Patrick R. Michaud wrote:
In [1], Larry writes:

[...] we left = in the language
to provide (to the extent possible) the same semantics that it
does in Perl 5.  And when it comes to non-value types, there really
are still references, even if we try not to talk about them much.
So I think assignment is basically about copying around identities,
where value types treat identity differently than object types (or
at least, objects types that aren't pretending to be value types).

So, how does one get an object to pretend to be a value type for
purposes of assignment?
Currently if I do the following

    class Dog { ... }
    my $a =;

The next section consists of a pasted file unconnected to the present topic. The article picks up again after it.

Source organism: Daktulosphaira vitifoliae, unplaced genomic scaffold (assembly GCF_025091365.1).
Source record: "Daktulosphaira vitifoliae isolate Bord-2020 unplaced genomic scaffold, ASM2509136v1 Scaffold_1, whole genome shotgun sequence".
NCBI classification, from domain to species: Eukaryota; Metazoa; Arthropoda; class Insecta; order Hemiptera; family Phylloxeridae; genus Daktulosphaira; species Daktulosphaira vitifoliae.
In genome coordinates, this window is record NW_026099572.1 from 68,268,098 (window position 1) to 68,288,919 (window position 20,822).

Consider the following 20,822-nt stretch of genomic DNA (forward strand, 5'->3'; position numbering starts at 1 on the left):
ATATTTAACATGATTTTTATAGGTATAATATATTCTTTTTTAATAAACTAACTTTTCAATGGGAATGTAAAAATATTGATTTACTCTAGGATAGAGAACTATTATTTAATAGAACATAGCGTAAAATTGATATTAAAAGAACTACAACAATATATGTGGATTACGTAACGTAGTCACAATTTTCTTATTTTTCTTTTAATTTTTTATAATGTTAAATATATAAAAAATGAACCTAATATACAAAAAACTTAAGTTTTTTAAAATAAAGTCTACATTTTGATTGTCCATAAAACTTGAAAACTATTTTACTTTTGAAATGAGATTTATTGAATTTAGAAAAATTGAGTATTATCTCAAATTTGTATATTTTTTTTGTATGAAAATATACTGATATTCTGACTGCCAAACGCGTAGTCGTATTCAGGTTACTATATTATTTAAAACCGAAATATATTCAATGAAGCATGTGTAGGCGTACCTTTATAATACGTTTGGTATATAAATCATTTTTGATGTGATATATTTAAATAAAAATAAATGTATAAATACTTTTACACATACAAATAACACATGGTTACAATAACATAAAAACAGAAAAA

my $b = $a;

then $a and $b both refer to the same Dog object.  How would I
define Dog such that it acts like a value type -- i.e., so that
$b would be a copy of $a and future changes to the object in $a don't affect $b.

I have been under the impression that value types are supposed to define immutable objects, or at least objects that pretend to be immutable; any operators on them would produce new objects rather than mutating existing ones. Therefore assignment can actually work the same way for all types, whether value types or not, by making the LHS container just hold an additional reference to what the RHS container holds. Since the value types are effectively immutable, there is no harm to them not being copied by default, and in fact this would be a feature, making it simpler to avoid unnecessary work.

If you are wanting to actually mutate a Dog in a user-visible way rather than deriving another Dog, then I don't think that calling Dog a value type is appropriate.

-- Darren Duncan

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